LOS ANGELES—Partial breast irradiation (PBI) with concurrent chemotherapy is feasible and is associated with an acceptable rate of toxicity, finds a phase I/II trial presented at the 49th annual ASTRO meeting (abstract 44). In addition, this treatment produces good-to-excellent cosmetic outcomes in most patients.
Delivering chemotherapy and radiation therapy for breast cancer at the same time has several potential benefits, said lead author Richard C. Zellars, MD, of Johns Hopkins Kimmel Cancer Center. These benefits include shortening of the overall duration of therapy, initiation of both therapies closer to surgery, and possibly better local control through a radiosensitizing effect of the chemotherapy.
"Unfortunately, whole-breast radiation and concurrent chemotherapy has been associated with prohibitive toxicities," he commented, with more than 40% of women experiencing grade 4 radiation dermatitis in one study. "But today, with the advent of PBI, the toxicity may no longer be prohibitive."
In the trial, women with resected early-stage breast cancer were treated with dose-dense doxorubicin(Drug information on doxorubicin) and cyclophosphamide(Drug information on cyclophosphamide) (AC) every 14 days for four cycles with growth factor support, along with concurrent PBI consisting of 2.7 Gy daily for 15 days (total dose, 40.5 Gy) by external beam.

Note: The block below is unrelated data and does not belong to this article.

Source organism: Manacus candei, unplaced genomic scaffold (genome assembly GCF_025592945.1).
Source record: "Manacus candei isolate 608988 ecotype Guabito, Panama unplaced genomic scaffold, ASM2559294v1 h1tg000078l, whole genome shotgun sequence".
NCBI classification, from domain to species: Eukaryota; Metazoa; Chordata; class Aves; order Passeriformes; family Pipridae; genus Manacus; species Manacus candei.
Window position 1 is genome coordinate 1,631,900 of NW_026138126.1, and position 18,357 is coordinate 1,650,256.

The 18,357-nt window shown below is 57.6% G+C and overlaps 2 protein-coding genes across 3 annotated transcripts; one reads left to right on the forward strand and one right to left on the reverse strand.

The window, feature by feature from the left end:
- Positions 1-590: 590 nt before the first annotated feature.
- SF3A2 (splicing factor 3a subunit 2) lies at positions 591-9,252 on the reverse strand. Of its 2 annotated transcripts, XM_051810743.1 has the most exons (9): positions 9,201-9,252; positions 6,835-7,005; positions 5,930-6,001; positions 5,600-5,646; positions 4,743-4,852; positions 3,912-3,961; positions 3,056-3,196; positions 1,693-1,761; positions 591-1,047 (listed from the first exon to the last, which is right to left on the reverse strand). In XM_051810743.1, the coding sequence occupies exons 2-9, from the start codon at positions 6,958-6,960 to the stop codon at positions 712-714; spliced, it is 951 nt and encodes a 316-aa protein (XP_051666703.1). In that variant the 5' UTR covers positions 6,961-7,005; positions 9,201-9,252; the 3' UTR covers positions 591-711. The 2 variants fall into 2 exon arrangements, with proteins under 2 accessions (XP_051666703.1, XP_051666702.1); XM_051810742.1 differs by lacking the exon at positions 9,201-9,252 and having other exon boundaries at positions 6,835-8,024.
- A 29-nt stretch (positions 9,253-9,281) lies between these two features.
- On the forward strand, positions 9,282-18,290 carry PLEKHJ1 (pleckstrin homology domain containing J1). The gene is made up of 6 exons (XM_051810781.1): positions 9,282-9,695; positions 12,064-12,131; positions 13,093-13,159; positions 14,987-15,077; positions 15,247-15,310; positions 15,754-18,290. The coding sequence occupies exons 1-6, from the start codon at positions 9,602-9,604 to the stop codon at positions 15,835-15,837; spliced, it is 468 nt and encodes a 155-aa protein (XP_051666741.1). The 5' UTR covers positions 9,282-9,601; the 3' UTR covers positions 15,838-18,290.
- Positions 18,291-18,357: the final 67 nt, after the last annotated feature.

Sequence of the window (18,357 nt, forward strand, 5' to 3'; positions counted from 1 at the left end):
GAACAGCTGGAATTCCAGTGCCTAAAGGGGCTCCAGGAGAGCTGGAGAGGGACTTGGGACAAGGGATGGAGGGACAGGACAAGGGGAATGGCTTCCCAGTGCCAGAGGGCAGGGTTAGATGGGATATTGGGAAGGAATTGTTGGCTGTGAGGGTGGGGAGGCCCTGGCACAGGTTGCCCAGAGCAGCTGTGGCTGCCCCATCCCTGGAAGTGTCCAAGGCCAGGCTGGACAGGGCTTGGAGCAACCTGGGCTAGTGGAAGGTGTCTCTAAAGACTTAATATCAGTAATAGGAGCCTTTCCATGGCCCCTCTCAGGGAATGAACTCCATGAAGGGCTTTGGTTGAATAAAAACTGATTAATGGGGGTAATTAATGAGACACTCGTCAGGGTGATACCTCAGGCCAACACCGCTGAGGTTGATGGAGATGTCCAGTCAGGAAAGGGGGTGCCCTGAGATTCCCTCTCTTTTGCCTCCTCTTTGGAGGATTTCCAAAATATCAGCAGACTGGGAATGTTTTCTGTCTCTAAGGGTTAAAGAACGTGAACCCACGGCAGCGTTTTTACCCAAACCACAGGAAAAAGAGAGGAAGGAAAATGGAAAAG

In terms of dosimetric limitations set for various tissues, Dr. Zellars said, "Please note they were very similar to [NSABP] B-39, except for the heart. In our trial, no more than 10% of the heart received more than 5% of the dose."
Analyses were based on the first 22 consecutive patients. Ten received AC only while 12 received AC plus paclitaxel(Drug information on paclitaxel). Four patients discontinued chemotherapy (mainly because of febrile neutropenia), and four had a delay in chemotherapy. All patients completed radiation therapy.